By that, I mean that, first, the IoT will allow services organizations to perform more maintenance and repair service remotely, rather than on-site – and the growing use of predictive diagnostics will continue to reduce the need for on-site services (in some cases, at all) over time. As a result, many services customers may not even know that their systems or equipment have been serviced, as everything that was needed was either performed remotely – or did not need to be performed at all (i.e., through routine monitoring and minor calibrations or maintenance “tweaks”, etc.).

Through the use of a customer portal, customers can typically gain full visibility of exactly what types of maintenance have been performed, on which systems, at what times, and with what results. However, those customers not electing to utilize their customer portals (or if their services provider does not offer that capability) will have virtually no visibility as to the extent of the maintenance that has been performed. This ultimately becomes problematic for some services organizations that must then report what they have done for the customer – and try to convince them that by doing so, there was added value provided.

Packaging the “new” way of providing services through an IoT-powered FSM, or SLM, involves an entirely new way of delivering services to customers. For example, instead of providing a certain number of hours of support, within a designated time window, and providing a “guaranteed” uptime percent (i.e., or you don’t have to pay your services contract fee that month), some organizations are now selling uptime – period.

Instead of throwing service contract hours at an aviation customer, they now provide “airplanes in the air” to this segment. Similarly, instead of selling a standard SLA to a wind farm customer, they are selling “power by the hour”. Instead of selling standard SLAs for extermination services, they’re selling a “rodent-free” environment. And so on.

However, this ”new” way of packaging services will be difficult for some services organizations to deliver – and for many customers to acclimate to. It will take time, and it will not be an easy conversion for some. But, it is the way of the present already, in many cases – let alone for the future.

Q9:   What specific steps should organizations take now in order to ride this transformation?

For some organizations in certain segments (e.g., aviation, energy, factory automation, medical devices, etc.), if they haven’t already embraced and incorporated the IoT into their services operations, they are already a step or two behind the market leaders. For those that are still examining the potential value of Virtual Reality, there are others that are already looking to implement Artificial Intelligence and Machine Learning.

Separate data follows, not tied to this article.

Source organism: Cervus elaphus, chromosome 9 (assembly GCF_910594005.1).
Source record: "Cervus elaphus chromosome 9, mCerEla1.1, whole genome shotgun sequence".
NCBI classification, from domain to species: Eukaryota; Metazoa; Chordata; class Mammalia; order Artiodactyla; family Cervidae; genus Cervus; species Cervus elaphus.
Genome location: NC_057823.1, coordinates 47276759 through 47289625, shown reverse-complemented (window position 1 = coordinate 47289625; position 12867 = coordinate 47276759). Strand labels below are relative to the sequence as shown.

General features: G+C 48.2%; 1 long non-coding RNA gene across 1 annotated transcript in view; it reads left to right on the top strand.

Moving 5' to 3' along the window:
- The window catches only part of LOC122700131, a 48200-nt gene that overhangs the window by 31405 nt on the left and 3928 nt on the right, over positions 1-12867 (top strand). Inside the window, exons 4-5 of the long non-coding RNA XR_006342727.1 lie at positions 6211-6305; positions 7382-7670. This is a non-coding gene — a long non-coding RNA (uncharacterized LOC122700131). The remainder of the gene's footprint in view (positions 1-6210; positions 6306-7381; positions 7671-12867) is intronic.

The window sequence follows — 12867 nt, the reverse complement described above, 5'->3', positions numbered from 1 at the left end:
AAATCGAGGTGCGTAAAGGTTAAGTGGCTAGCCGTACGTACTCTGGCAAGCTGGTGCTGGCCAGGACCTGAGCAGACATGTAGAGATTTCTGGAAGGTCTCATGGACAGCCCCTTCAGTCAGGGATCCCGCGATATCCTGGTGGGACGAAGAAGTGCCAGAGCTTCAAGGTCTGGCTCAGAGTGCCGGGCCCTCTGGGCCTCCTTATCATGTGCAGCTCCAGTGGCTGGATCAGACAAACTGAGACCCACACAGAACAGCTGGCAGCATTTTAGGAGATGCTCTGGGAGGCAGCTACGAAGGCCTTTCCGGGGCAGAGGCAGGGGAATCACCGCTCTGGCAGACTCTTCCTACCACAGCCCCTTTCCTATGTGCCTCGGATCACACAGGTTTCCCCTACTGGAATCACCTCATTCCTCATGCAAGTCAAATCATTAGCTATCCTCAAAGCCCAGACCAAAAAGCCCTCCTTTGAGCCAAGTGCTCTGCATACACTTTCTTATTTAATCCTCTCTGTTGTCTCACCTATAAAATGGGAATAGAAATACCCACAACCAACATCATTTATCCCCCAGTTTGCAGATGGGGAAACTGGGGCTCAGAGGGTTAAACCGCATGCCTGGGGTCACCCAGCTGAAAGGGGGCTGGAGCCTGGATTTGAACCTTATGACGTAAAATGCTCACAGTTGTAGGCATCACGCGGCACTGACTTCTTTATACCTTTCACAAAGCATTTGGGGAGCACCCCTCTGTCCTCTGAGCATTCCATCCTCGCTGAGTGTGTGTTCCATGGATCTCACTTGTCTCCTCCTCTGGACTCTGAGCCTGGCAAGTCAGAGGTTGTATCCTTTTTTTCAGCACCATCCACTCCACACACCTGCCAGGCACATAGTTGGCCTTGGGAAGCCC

The time is now for reading up on all things IoT, attending IoT conferences, viewing vendor demos, establishing “long lists” and reducing them to “short lists” for vendor consideration, etc. Gaining management buy-in is also a must – in fact, it is basically a must for all things services management anyway – but, especially with respect to the IoT.

Prepare a plan for embarking on the road to an IoT-powered FSM or SLM solution scenario – do it now, because many of your competitors have already done so, and many of your customers (and prospects) are already at least somewhat familiar with what the IoT can do for them. When the services management marketplace is more fully transformed, you will need to have made the transformation as well. The market leaders are already several steps ahead of you; you can’t afford to fall even further behind.

Q10: Within the field service industry, where will the greatest disruption come from – startups, midmarket, enterprises, or a combination?

The expected disruption to the global services industry will be manifested as a combination of all types, sizes and categories of “new” entries to the competitive landscape. Most (if not all) of the enterprise services providers are already offering true Services Lifecycle Management solutions (or, at least, enhanced Field Service Management solutions). They “get it”, and they’re doing something about it.